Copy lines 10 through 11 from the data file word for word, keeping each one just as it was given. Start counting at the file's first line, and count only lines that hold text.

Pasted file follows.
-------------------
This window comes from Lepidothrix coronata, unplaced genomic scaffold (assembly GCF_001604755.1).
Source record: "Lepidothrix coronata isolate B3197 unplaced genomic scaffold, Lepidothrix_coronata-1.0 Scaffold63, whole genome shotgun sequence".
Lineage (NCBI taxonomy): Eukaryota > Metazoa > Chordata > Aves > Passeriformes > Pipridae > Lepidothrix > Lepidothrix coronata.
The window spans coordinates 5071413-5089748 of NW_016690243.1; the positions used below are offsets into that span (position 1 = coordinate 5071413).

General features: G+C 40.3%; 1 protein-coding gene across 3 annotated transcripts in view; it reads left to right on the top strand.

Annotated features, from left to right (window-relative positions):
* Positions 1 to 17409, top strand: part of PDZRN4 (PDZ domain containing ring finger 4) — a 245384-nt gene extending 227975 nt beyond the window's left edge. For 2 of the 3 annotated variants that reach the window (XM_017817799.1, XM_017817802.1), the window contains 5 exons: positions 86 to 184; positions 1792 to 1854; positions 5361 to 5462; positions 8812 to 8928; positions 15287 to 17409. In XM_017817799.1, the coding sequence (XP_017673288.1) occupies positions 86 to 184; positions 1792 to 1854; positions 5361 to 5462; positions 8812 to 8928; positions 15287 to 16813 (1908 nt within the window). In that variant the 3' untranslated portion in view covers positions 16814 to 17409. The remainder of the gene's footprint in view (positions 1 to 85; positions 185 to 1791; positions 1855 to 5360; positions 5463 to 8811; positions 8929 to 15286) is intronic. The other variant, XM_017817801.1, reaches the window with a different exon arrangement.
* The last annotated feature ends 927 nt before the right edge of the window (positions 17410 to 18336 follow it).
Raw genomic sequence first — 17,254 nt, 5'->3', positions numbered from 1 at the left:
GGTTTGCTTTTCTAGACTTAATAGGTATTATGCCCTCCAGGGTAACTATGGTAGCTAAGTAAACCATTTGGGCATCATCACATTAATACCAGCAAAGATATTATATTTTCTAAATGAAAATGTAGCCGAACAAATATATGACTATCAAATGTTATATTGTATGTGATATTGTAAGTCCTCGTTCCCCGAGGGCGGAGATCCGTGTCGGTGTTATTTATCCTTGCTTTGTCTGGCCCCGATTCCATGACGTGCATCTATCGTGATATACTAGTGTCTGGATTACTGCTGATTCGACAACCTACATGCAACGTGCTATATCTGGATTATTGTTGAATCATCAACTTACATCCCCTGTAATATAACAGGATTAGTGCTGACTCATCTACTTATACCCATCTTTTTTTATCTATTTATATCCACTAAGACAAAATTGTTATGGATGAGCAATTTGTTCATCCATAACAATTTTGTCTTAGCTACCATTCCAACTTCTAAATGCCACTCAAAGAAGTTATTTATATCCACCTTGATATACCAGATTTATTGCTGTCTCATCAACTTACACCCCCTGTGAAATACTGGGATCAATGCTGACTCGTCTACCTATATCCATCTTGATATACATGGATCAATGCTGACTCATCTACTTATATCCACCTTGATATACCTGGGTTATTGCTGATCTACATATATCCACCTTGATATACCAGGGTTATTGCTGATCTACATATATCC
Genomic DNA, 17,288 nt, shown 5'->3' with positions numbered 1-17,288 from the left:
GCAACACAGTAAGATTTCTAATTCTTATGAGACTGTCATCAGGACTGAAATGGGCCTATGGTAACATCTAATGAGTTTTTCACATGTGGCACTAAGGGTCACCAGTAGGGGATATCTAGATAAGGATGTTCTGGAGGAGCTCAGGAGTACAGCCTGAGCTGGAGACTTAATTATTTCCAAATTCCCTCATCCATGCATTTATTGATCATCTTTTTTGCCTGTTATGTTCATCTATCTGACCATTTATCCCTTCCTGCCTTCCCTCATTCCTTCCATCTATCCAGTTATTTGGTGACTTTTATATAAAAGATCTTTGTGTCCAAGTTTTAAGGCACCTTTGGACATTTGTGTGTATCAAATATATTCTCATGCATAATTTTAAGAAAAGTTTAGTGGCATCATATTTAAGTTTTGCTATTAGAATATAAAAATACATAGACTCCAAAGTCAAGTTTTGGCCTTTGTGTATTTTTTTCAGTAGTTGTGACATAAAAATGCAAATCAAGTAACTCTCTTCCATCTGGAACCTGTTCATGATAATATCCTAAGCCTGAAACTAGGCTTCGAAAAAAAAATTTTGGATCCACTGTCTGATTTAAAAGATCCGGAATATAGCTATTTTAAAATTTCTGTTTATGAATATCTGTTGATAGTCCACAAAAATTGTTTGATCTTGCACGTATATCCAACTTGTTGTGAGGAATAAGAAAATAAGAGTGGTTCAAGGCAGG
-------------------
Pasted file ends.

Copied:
GGTTTGCTTTTCTAGACTTAATAGGTATTATGCCCTCCAGGGTAACTATGGTAGCTAAGTAAACCATTTGGGCATCATCACATTAATACCAGCAAAGATATTATATTTTCTAAATGAAAATGTAGCCGAACAAATATATGACTATCAAATGTTATATTGTATGTGATATTGTAAGTCCTCGTTCCCCGAGGGCGGAGATCCGTGTCGGTGTTATTTATCCTTGCTTTGTCTGGCCCCGATTCCATGACGTGCATCTATCGTGATATACTAGTGTCTGGATTACTGCTGATTCGACAACCTACATGCAACGTGCTATATCTGGATTATTGTTGAATCATCAACTTACATCCCCTGTAATATAACAGGATTAGTGCTGACTCATCTACTTATACCCATCTTTTTTTATCTATTTATATCCACTAAGACAAAATTGTTATGGATGAGCAATTTGTTCATCCATAACAATTTTGTCTTAGCTACCATTCCAACTTCTAAATGCCACTCAAAGAAGTTATTTATATCCACCTTGATATACCAGATTTATTGCTGTCTCATCAACTTACACCCCCTGTGAAATACTGGGATCAATGCTGACTCGTCTACCTATATCCATCTTGATATACATGGATCAATGCTGACTCATCTACTTATATCCACCTTGATATACCTGGGTTATTGCTGATCTACATATATCCACCTTGATATACCAGGGTTATTGCTGATCTACATATATCC
Genomic DNA, 17,288 nt, shown 5'->3' with positions numbered 1-17,288 from the left: